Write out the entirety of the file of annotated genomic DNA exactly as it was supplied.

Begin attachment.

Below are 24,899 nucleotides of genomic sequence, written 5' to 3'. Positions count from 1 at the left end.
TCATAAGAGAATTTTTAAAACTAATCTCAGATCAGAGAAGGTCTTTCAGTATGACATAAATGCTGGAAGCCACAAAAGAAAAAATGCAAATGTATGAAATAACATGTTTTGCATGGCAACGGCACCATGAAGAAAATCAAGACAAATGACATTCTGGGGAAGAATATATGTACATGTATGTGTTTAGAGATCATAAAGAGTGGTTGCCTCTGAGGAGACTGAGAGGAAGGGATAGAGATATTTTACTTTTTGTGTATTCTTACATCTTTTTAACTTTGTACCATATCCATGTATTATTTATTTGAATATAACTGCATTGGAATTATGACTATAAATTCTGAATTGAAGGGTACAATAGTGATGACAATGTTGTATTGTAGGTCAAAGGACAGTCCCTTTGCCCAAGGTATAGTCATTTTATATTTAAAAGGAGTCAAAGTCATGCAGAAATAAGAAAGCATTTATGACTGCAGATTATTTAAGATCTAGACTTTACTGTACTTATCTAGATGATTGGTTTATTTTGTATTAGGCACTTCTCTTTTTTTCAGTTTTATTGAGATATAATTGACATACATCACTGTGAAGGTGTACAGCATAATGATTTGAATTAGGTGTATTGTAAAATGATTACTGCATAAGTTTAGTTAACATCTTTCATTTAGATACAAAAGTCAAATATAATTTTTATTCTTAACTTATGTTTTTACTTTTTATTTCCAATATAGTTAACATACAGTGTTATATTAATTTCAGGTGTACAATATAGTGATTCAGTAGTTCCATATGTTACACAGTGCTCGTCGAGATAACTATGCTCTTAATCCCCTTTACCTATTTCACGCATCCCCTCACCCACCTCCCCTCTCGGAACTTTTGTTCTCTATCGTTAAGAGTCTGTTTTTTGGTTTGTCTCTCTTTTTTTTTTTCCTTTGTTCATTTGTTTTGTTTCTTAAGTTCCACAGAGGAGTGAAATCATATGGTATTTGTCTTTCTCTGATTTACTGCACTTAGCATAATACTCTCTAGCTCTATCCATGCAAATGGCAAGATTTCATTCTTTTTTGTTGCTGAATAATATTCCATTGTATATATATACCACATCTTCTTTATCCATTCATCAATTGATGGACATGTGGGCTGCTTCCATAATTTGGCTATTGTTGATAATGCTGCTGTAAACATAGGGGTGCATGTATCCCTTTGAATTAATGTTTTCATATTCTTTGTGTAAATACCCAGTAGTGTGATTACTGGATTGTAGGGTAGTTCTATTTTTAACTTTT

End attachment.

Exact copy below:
Below are 24,899 nucleotides of genomic sequence, written 5' to 3'. Positions count from 1 at the left end.
TCATAAGAGAATTTTTAAAACTAATCTCAGATCAGAGAAGGTCTTTCAGTATGACATAAATGCTGGAAGCCACAAAAGAAAAAATGCAAATGTATGAAATAACATGTTTTGCATGGCAACGGCACCATGAAGAAAATCAAGACAAATGACATTCTGGGGAAGAATATATGTACATGTATGTGTTTAGAGATCATAAAGAGTGGTTGCCTCTGAGGAGACTGAGAGGAAGGGATAGAGATATTTTACTTTTTGTGTATTCTTACATCTTTTTAACTTTGTACCATATCCATGTATTATTTATTTGAATATAACTGCATTGGAATTATGACTATAAATTCTGAATTGAAGGGTACAATAGTGATGACAATGTTGTATTGTAGGTCAAAGGACAGTCCCTTTGCCCAAGGTATAGTCATTTTATATTTAAAAGGAGTCAAAGTCATGCAGAAATAAGAAAGCATTTATGACTGCAGATTATTTAAGATCTAGACTTTACTGTACTTATCTAGATGATTGGTTTATTTTGTATTAGGCACTTCTCTTTTTTTCAGTTTTATTGAGATATAATTGACATACATCACTGTGAAGGTGTACAGCATAATGATTTGAATTAGGTGTATTGTAAAATGATTACTGCATAAGTTTAGTTAACATCTTTCATTTAGATACAAAAGTCAAATATAATTTTTATTCTTAACTTATGTTTTTACTTTTTATTTCCAATATAGTTAACATACAGTGTTATATTAATTTCAGGTGTACAATATAGTGATTCAGTAGTTCCATATGTTACACAGTGCTCGTCGAGATAACTATGCTCTTAATCCCCTTTACCTATTTCACGCATCCCCTCACCCACCTCCCCTCTCGGAACTTTTGTTCTCTATCGTTAAGAGTCTGTTTTTTGGTTTGTCTCTCTTTTTTTTTTTCCTTTGTTCATTTGTTTTGTTTCTTAAGTTCCACAGAGGAGTGAAATCATATGGTATTTGTCTTTCTCTGATTTACTGCACTTAGCATAATACTCTCTAGCTCTATCCATGCAAATGGCAAGATTTCATTCTTTTTTGTTGCTGAATAATATTCCATTGTATATATATACCACATCTTCTTTATCCATTCATCAATTGATGGACATGTGGGCTGCTTCCATAATTTGGCTATTGTTGATAATGCTGCTGTAAACATAGGGGTGCATGTATCCCTTTGAATTAATGTTTTCATATTCTTTGTGTAAATACCCAGTAGTGTGATTACTGGATTGTAGGGTAGTTCTATTTTTAACTTTT